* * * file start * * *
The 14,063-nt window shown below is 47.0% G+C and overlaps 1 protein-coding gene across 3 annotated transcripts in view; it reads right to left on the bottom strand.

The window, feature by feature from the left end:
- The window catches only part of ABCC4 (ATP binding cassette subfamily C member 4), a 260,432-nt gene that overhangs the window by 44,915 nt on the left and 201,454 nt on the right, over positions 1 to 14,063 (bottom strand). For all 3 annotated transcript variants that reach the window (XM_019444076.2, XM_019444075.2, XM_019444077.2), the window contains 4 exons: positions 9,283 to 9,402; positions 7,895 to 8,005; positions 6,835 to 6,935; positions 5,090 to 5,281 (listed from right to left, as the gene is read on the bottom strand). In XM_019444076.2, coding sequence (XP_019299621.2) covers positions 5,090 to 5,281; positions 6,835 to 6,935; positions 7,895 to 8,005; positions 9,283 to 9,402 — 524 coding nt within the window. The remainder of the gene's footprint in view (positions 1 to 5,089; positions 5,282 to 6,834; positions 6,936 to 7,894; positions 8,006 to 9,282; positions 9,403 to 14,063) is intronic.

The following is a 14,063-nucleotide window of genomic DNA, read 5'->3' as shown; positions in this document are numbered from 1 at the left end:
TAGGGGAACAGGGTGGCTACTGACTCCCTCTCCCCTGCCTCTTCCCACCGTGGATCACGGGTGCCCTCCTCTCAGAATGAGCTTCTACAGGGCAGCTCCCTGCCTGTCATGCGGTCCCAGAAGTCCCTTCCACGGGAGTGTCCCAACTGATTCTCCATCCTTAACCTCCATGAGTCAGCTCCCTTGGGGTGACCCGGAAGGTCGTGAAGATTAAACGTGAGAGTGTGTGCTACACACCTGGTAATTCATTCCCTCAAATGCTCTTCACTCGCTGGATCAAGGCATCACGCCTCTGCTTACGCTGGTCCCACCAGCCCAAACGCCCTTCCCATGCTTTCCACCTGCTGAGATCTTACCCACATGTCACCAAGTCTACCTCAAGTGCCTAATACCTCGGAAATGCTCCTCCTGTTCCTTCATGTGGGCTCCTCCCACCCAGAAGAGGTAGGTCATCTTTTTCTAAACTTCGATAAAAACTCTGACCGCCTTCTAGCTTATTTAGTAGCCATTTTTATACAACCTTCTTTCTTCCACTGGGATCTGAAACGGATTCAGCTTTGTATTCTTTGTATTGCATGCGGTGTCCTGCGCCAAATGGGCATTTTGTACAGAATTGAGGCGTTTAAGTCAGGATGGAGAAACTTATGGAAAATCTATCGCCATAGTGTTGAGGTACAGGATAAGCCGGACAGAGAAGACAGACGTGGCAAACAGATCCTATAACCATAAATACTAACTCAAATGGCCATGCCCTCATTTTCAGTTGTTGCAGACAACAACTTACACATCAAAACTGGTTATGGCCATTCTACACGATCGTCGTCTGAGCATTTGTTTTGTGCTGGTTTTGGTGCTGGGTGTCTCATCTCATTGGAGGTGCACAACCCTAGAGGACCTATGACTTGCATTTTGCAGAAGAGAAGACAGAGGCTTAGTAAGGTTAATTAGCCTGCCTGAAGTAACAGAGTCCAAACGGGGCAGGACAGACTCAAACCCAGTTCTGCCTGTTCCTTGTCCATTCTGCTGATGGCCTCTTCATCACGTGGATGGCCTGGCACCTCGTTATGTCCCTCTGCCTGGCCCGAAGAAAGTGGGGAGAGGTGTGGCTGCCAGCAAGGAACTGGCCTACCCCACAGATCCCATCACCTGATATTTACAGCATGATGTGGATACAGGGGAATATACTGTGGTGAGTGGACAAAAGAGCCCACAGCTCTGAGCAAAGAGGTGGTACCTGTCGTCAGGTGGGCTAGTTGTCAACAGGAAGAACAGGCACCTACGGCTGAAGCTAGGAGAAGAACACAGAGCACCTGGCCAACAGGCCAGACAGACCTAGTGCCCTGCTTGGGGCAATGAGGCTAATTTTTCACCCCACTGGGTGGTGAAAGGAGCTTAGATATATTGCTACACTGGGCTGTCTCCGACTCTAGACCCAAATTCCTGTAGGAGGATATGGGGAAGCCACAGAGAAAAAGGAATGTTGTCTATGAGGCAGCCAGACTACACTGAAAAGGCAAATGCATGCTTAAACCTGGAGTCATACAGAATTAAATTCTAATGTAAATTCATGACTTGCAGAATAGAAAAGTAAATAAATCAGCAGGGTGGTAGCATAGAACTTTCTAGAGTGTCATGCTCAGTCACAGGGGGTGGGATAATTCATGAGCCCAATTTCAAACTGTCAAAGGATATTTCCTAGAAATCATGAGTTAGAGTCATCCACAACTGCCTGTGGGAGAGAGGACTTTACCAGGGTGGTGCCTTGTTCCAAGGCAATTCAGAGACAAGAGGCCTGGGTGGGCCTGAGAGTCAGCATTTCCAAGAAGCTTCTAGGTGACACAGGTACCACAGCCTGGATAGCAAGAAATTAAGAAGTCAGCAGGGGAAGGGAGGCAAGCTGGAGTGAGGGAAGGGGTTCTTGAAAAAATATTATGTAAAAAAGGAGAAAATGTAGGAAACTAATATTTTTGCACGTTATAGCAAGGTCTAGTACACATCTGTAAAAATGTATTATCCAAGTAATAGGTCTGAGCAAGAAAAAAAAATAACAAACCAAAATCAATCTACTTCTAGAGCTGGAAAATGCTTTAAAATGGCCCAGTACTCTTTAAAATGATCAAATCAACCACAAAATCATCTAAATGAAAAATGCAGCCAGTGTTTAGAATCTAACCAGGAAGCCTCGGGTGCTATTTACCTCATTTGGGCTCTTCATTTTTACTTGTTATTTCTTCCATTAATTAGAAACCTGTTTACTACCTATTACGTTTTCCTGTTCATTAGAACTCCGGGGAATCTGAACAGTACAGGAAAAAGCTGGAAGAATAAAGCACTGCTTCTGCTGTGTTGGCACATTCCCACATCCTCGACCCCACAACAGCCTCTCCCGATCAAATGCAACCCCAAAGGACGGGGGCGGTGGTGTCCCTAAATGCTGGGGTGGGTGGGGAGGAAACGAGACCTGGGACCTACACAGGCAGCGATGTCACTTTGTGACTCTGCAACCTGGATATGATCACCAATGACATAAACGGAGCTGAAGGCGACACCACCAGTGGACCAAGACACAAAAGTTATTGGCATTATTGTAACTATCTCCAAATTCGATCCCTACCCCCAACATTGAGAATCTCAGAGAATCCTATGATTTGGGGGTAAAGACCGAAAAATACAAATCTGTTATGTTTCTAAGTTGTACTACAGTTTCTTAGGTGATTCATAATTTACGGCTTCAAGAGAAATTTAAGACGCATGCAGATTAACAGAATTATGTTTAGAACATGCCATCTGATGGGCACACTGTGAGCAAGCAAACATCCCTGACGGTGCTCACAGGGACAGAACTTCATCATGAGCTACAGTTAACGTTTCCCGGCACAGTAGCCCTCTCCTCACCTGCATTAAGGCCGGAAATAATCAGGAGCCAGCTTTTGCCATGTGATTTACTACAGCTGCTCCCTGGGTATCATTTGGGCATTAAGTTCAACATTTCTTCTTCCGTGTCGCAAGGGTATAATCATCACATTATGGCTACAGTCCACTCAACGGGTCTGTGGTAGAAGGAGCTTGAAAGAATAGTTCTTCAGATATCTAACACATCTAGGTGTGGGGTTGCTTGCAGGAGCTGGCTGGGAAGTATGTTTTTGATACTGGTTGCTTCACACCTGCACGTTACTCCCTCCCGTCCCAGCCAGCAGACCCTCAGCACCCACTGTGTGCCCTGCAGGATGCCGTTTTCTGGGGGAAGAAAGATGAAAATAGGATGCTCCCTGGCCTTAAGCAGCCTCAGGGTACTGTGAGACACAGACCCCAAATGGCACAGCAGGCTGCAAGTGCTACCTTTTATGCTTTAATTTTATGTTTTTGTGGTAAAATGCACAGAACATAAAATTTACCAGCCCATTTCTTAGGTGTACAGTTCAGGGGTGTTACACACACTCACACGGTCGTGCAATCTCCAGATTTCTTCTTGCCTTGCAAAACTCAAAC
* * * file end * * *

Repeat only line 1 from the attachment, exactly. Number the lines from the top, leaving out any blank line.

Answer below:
The 14,063-nt window shown below is 47.0% G+C and overlaps 1 protein-coding gene across 3 annotated transcripts in view; it reads right to left on the bottom strand.